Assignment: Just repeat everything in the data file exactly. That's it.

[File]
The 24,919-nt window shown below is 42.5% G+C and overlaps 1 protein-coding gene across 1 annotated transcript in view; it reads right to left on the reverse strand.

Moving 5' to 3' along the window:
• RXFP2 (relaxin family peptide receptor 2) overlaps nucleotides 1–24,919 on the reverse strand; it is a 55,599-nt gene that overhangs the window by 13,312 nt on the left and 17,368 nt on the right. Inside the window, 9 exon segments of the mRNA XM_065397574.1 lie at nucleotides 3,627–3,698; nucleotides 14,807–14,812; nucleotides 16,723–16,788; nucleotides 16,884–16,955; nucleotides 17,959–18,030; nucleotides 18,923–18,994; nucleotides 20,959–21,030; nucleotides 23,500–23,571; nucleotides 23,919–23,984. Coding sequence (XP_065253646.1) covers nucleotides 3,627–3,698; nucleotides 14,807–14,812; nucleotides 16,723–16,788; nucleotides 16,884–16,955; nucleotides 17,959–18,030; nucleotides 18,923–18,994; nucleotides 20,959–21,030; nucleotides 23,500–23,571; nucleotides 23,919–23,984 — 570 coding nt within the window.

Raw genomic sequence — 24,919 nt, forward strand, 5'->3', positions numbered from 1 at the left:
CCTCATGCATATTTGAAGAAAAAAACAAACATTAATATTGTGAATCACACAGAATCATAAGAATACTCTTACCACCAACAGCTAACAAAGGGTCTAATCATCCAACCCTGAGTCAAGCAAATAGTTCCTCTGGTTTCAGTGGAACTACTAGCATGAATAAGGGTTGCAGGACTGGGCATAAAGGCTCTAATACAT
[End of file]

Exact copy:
The 24,919-nt window shown below is 42.5% G+C and overlaps 1 protein-coding gene across 1 annotated transcript in view; it reads right to left on the reverse strand.

Moving 5' to 3' along the window:
• RXFP2 (relaxin family peptide receptor 2) overlaps nucleotides 1–24,919 on the reverse strand; it is a 55,599-nt gene that overhangs the window by 13,312 nt on the left and 17,368 nt on the right. Inside the window, 9 exon segments of the mRNA XM_065397574.1 lie at nucleotides 3,627–3,698; nucleotides 14,807–14,812; nucleotides 16,723–16,788; nucleotides 16,884–16,955; nucleotides 17,959–18,030; nucleotides 18,923–18,994; nucleotides 20,959–21,030; nucleotides 23,500–23,571; nucleotides 23,919–23,984. Coding sequence (XP_065253646.1) covers nucleotides 3,627–3,698; nucleotides 14,807–14,812; nucleotides 16,723–16,788; nucleotides 16,884–16,955; nucleotides 17,959–18,030; nucleotides 18,923–18,994; nucleotides 20,959–21,030; nucleotides 23,500–23,571; nucleotides 23,919–23,984 — 570 coding nt within the window.

Raw genomic sequence — 24,919 nt, forward strand, 5'->3', positions numbered from 1 at the left:
CCTCATGCATATTTGAAGAAAAAAACAAACATTAATATTGTGAATCACACAGAATCATAAGAATACTCTTACCACCAACAGCTAACAAAGGGTCTAATCATCCAACCCTGAGTCAAGCAAATAGTTCCTCTGGTTTCAGTGGAACTACTAGCATGAATAAGGGTTGCAGGACTGGGCATAAAGGCTCTAATACAT